The first event of the festival is the chupinazo (Basque: txupinazo), the release of a signal rocket, also known as the first bang, which has taken place since 2001 from the balcony of the Teatro Arriaga (map).
Since 1978, the Marijaia (“Mary-festival”) character is the official symbol of the holidays, and since 1997, she has her own song, known as Badator Marijaia.
During the festival, the Villa de Bilbao International Fireworks Competition is held; each night a pyrotechnic company shows a program. The festival is closed by an exhibition program.
Guggenheim Museum (map). Frank Gehry’s spectacular twisting titanium-clad modern art museum is perhaps the most celebrated building of the 1990s, even starting what would be called the ‘Bilbao-effect’.
Museo de Bellas Artes (Museum of Fine Art, map). The Museum of Fine Art’s remarkable collection boasts more than 6,000 works dating from the 12th century to the present day, and includes paintings, sculptures, drawings, engravings and decorative objects.
Basque Museum (Euskal Museoa, map). Established in 1921 to focus on the prehistory, archaeology, ethnography and history of Euskadi (Basque homeland). Not a particularly well laid out museum. It will be of passing interest to people who study Basque culture.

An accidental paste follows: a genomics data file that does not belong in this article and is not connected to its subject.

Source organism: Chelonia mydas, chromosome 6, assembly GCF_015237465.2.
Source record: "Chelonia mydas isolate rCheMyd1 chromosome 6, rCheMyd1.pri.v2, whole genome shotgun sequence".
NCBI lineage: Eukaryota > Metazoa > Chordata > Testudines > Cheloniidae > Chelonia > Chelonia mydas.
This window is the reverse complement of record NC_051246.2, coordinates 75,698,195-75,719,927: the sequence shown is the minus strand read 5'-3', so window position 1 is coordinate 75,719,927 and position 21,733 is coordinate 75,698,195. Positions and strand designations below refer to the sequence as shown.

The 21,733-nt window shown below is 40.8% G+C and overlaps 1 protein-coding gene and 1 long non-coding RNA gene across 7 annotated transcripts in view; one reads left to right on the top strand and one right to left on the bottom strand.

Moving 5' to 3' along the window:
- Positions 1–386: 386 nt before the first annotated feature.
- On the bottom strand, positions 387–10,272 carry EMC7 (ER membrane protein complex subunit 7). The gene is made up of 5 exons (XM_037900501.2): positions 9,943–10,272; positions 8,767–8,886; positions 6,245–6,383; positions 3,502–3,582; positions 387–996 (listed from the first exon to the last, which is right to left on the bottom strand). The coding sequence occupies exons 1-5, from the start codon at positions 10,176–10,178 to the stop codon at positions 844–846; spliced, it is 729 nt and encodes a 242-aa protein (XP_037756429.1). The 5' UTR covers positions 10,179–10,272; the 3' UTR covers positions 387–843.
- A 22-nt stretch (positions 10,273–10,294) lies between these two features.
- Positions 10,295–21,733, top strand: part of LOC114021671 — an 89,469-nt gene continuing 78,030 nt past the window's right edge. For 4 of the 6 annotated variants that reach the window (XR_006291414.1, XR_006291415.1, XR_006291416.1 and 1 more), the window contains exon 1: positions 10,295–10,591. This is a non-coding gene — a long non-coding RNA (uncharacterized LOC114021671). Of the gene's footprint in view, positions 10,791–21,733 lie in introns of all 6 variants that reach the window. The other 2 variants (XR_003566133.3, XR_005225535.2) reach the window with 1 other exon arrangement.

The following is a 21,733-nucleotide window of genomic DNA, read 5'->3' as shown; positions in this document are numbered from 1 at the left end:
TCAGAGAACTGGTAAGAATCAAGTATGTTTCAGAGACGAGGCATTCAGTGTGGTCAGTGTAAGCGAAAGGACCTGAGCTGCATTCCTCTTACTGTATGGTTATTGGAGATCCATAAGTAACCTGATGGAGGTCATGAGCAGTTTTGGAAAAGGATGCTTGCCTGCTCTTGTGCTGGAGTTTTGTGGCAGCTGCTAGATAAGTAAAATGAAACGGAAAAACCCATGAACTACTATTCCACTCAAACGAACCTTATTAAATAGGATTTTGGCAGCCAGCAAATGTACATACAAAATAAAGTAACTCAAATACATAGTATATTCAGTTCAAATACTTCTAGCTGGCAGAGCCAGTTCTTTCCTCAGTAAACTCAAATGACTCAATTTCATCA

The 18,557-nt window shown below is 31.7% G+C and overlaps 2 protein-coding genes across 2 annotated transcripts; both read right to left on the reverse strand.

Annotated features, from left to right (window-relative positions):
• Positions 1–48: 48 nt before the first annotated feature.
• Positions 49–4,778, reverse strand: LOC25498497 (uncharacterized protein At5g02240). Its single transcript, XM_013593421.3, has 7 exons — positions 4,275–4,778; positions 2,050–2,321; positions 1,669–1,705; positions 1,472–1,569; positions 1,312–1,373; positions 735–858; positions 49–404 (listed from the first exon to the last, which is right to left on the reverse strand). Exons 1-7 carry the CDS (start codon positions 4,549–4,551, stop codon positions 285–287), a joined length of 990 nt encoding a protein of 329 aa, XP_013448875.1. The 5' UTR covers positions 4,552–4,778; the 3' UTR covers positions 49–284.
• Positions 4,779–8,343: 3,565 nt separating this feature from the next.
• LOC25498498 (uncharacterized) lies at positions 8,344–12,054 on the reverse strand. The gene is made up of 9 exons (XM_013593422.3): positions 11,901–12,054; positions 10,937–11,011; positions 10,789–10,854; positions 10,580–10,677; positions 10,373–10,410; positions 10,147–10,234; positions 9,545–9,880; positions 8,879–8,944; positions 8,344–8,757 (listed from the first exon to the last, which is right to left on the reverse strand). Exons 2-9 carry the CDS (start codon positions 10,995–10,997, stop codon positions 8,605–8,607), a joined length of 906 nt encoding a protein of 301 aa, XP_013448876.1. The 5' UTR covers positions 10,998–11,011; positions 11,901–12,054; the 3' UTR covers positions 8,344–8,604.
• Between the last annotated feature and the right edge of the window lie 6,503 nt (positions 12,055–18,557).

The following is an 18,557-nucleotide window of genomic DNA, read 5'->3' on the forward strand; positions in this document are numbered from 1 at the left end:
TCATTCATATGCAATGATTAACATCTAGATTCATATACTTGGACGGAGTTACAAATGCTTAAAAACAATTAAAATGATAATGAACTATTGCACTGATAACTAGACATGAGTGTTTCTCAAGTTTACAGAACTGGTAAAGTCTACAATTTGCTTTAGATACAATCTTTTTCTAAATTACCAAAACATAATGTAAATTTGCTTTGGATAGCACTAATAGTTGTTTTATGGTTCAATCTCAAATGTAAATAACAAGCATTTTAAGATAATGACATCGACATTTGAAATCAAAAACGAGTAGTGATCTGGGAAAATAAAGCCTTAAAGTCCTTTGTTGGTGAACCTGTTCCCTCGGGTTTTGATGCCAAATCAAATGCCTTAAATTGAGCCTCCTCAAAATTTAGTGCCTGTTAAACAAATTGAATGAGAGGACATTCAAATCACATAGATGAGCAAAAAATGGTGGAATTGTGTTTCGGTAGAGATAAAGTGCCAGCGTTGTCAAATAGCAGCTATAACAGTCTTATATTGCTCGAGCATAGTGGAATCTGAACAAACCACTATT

Cathedral of St. James (Santiago, map). Gothic-style 14th-century cathedral, named after Bilbao’s official patron saint.
Basílica de Begoña (map) Overlooking Bilbao, this is perhaps the most symbolic religious building in the city.
Mercado de la Ribera (map). Another emblem next to the Iglesia de San Antón is the Mercado de la Rivera. One of the biggest covered markets in Europe. It was built in 1929 on the site of the original Rivera Street market.
Plaza Nueva (map) There is a market of used books, stamps, coins, and other small items in the plaza every Sunday morning. The Plaza Nueva is surrounded by buildings and only has entrances on some sides.